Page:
A classic trope in storytelling, especially in romance and drama, are love triangles. They are great for drama, rivalry, and getting an audience invested.
Having fans choose sides between two couples is one of the most efficient ways of evoking passion from them. We want to root for the love we want, we want that love to win.
This trope is fun to watch, read, and write. However, because it is so popular, it has inevitably been done wrong a few times. Some start off strong and lose their effect, some are the opposite, and some are just unnecessary altogether.
I've compiled the worst offenders.
1. Stefan, Elena, and Damon - "The Vampire Diaries"
Arguably one of the most iconic love triangles in recent years, Stefan and Damon are two brothers in love with the same girl. A classic. My problem isn't with the way it was set up, for the most part. It made sense that these two brothers loved Elena-- she's gorgeous, kind, brave, and selfless.
Elena has this in common with Stefan, but not so much with generic bad boy Damon. He offers her adventure, unpredictability, and a dash of borderline abuse. The love triangle up until about halfway through the show was actually written pretty well, but once Damon and Elena finally got together at the end of season 4...it was downhill from there.
Instead of building their own foundation, Damon and Elena's relationship relied on manipulation and tearing down anything that she had with Stefan. There was retcon to great lengths, and a lot of the time Elena's history with Stefan was ignored unless it was being used as an obstacle for Damon and Elena's relationship.
The lack of originality in Damon and Elena's relationship led to the triangle becoming weak, using Stefan only as a prop in their relationship. It ended terribly too, with Elena choosing Damon but not really having a choice because Stefan sacrificed himself for their relationship.
This act of heroism proves once more that Stefan is the better match for Elena, yet she is forced to spend the rest of her life with Damon.
2. Edward, Bella, and Jacob - "Twilight"
This is definitely one of the most memorable love triangles. The impact it had on pop culture was significant-- everyone had an opinion. Team Edward or Team Jacob? The problem is, when you actually look closely, Team Jacob is nonexistent. It is almost completely one-sided.
Bella has some feelings for Jacob, but most come from guilt and confusion and never come close to what she feels for Edward. There is even a scene where Jacob practically forces himself on Bella, thinking he's entitled to her reciprocating those feelings. Sure, she may have led him on a bit while Edward was away, but there is no excusing those actions.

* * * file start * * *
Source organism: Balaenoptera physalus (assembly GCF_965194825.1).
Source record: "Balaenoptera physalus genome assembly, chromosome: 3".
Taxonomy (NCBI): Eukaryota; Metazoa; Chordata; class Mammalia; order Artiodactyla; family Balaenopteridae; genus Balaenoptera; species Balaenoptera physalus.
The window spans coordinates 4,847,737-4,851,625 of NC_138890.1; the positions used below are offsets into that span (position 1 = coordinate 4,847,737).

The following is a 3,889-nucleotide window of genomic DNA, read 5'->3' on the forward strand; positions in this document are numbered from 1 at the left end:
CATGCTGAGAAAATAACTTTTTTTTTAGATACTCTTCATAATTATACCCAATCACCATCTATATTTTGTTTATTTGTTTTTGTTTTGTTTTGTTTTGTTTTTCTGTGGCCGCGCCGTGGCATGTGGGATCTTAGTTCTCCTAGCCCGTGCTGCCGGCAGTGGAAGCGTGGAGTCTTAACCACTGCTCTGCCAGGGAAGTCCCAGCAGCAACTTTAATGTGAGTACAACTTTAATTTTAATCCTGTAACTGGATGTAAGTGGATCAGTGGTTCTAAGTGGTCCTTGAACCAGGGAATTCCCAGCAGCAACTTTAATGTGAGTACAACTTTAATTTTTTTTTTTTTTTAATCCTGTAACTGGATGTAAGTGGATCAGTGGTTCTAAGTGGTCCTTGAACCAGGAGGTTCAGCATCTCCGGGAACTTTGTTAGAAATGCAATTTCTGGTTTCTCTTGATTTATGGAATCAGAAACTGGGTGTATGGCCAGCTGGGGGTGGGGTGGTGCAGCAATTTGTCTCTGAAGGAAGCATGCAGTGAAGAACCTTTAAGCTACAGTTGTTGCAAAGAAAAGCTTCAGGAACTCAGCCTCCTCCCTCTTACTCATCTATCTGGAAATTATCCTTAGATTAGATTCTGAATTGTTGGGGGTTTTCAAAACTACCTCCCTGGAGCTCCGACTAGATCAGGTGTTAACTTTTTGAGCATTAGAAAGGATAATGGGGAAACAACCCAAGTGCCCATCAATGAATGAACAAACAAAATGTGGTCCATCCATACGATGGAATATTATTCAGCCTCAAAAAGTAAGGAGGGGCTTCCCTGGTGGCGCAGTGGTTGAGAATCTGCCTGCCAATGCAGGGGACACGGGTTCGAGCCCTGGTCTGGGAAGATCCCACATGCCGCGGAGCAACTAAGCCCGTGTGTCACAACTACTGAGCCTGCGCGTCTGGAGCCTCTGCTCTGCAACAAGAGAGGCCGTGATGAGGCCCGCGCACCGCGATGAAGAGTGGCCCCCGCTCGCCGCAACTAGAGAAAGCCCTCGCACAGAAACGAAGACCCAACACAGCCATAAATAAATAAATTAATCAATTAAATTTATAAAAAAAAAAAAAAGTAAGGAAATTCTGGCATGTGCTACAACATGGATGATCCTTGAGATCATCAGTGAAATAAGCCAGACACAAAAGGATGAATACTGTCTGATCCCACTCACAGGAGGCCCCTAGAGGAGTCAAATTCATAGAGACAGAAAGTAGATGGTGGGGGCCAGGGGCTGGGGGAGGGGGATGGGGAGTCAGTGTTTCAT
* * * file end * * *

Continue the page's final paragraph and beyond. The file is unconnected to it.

To make matters even stranger, Jacob turned out to not even have real feelings for Bella. In the last book/movie, it is revealed that Jacob has imprinted on Bella's newborn baby, and his feelings for Bella came from her then-unborn child.
Why this sounded like a good idea to anyone, I will never know. It weakens the triangle overall because there was never really a conflict then--Bella's heart always belonged to Edward.
Now, this man who Edward can hardly stand is going to be in their lives forever as he has an unbreakable bond with their newborn daughter. What?
3. Brooke, Lucas, and Peyton - "One Tree Hill"
Similarly to the triangle on The Vampire Diaries, One Tree Hill's main love triangle between Brooke, Lucas, and Peyton made sense at first. Best friends fall for the same guy--a classic. I think both girls even had an interesting dynamic with Lucas in the beginning. Brooke was the girl who on the surface, was just a party girl who found Lucas attractive.
However, the two quickly developed a bond when they began to get to know one another. Lucas fell in love with Brooke, and it was a very interesting story due to the contrast between the character types-- the popular head cheerleader, and the brooding loner who has come into newfound popularity.
Peyton arguably has more in common with Lucas, but this doesn't necessarily make them the better match. My problem with Peyton and Lucas is that she only seemed to want him when he was with someone else. They continuously cheat together while he's supposed to be with Brooke, who is supposed to be Peyton's best friend.
It makes both characters become unsympathetic, and somehow Brooke is to blame when she lashes out? Ultimately, Brooke forgives them both and even attends their wedding.
This just shows how forgiving of a character Brooke is. Lucas and Peyton leaving the show gave Brooke more room to grow, which was more interesting to watch than the love triangle ever was.
4. Stiles, Malia, and Scott - "Teen Wolf"
I'm not even sure if this can count as a love triangle. Stiles and Malia were cute, but they sort of came out of nowhere then ended as abruptly as they began. Then, with Stiles gone in the finale season, Malia and Scott develop feelings for each other seemingly out of nowhere.
Although Stiles has clearly moved on at this point, it is never really addressed how he feels about his best friend dating his ex. Even stranger is that Scott never technically broke up with his girlfriend before Malia- Kira, who was also really good friends with Malia.